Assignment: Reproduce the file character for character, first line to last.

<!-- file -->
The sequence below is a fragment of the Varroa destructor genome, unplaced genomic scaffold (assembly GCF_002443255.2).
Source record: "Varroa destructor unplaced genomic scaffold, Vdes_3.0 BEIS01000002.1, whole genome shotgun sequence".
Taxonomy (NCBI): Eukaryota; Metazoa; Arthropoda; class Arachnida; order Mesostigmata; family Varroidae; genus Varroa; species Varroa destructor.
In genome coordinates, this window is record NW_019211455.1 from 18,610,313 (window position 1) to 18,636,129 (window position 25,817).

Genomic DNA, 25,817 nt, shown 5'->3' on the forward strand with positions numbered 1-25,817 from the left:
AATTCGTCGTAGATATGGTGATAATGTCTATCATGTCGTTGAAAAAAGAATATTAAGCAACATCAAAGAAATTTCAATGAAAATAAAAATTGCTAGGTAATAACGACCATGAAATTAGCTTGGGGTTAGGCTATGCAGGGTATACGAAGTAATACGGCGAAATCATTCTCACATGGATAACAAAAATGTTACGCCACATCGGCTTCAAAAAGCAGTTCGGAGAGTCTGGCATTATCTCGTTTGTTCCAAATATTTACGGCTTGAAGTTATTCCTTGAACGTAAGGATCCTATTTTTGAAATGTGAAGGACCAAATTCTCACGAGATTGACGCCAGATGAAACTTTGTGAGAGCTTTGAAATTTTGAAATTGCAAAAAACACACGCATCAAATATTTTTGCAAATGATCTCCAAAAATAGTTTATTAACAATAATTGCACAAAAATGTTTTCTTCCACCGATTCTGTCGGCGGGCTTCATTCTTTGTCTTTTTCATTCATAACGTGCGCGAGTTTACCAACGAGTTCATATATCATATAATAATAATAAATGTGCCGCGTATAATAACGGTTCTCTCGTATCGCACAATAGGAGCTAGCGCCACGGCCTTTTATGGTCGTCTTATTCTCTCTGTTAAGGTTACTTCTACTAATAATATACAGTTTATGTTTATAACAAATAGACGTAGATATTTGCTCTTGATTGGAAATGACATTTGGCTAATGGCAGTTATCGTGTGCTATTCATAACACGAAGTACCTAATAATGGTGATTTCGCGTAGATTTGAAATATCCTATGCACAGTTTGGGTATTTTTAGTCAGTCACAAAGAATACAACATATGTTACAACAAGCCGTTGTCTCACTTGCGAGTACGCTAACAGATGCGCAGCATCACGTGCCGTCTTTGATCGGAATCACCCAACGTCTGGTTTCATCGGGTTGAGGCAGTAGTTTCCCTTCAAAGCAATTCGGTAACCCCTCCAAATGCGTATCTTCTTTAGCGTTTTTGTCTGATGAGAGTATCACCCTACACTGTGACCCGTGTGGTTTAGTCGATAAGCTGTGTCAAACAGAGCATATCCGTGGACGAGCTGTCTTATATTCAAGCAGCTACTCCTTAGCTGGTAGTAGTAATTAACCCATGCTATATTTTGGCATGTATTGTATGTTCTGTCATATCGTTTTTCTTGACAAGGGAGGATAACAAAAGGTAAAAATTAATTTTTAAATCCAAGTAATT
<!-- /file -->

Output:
The sequence below is a fragment of the Varroa destructor genome, unplaced genomic scaffold (assembly GCF_002443255.2).
Source record: "Varroa destructor unplaced genomic scaffold, Vdes_3.0 BEIS01000002.1, whole genome shotgun sequence".
Taxonomy (NCBI): Eukaryota; Metazoa; Arthropoda; class Arachnida; order Mesostigmata; family Varroidae; genus Varroa; species Varroa destructor.
In genome coordinates, this window is record NW_019211455.1 from 18,610,313 (window position 1) to 18,636,129 (window position 25,817).

Genomic DNA, 25,817 nt, shown 5'->3' on the forward strand with positions numbered 1-25,817 from the left:
AATTCGTCGTAGATATGGTGATAATGTCTATCATGTCGTTGAAAAAAGAATATTAAGCAACATCAAAGAAATTTCAATGAAAATAAAAATTGCTAGGTAATAACGACCATGAAATTAGCTTGGGGTTAGGCTATGCAGGGTATACGAAGTAATACGGCGAAATCATTCTCACATGGATAACAAAAATGTTACGCCACATCGGCTTCAAAAAGCAGTTCGGAGAGTCTGGCATTATCTCGTTTGTTCCAAATATTTACGGCTTGAAGTTATTCCTTGAACGTAAGGATCCTATTTTTGAAATGTGAAGGACCAAATTCTCACGAGATTGACGCCAGATGAAACTTTGTGAGAGCTTTGAAATTTTGAAATTGCAAAAAACACACGCATCAAATATTTTTGCAAATGATCTCCAAAAATAGTTTATTAACAATAATTGCACAAAAATGTTTTCTTCCACCGATTCTGTCGGCGGGCTTCATTCTTTGTCTTTTTCATTCATAACGTGCGCGAGTTTACCAACGAGTTCATATATCATATAATAATAATAAATGTGCCGCGTATAATAACGGTTCTCTCGTATCGCACAATAGGAGCTAGCGCCACGGCCTTTTATGGTCGTCTTATTCTCTCTGTTAAGGTTACTTCTACTAATAATATACAGTTTATGTTTATAACAAATAGACGTAGATATTTGCTCTTGATTGGAAATGACATTTGGCTAATGGCAGTTATCGTGTGCTATTCATAACACGAAGTACCTAATAATGGTGATTTCGCGTAGATTTGAAATATCCTATGCACAGTTTGGGTATTTTTAGTCAGTCACAAAGAATACAACATATGTTACAACAAGCCGTTGTCTCACTTGCGAGTACGCTAACAGATGCGCAGCATCACGTGCCGTCTTTGATCGGAATCACCCAACGTCTGGTTTCATCGGGTTGAGGCAGTAGTTTCCCTTCAAAGCAATTCGGTAACCCCTCCAAATGCGTATCTTCTTTAGCGTTTTTGTCTGATGAGAGTATCACCCTACACTGTGACCCGTGTGGTTTAGTCGATAAGCTGTGTCAAACAGAGCATATCCGTGGACGAGCTGTCTTATATTCAAGCAGCTACTCCTTAGCTGGTAGTAGTAATTAACCCATGCTATATTTTGGCATGTATTGTATGTTCTGTCATATCGTTTTTCTTGACAAGGGAGGATAACAAAAGGTAAAAATTAATTTTTAAATCCAAGTAATT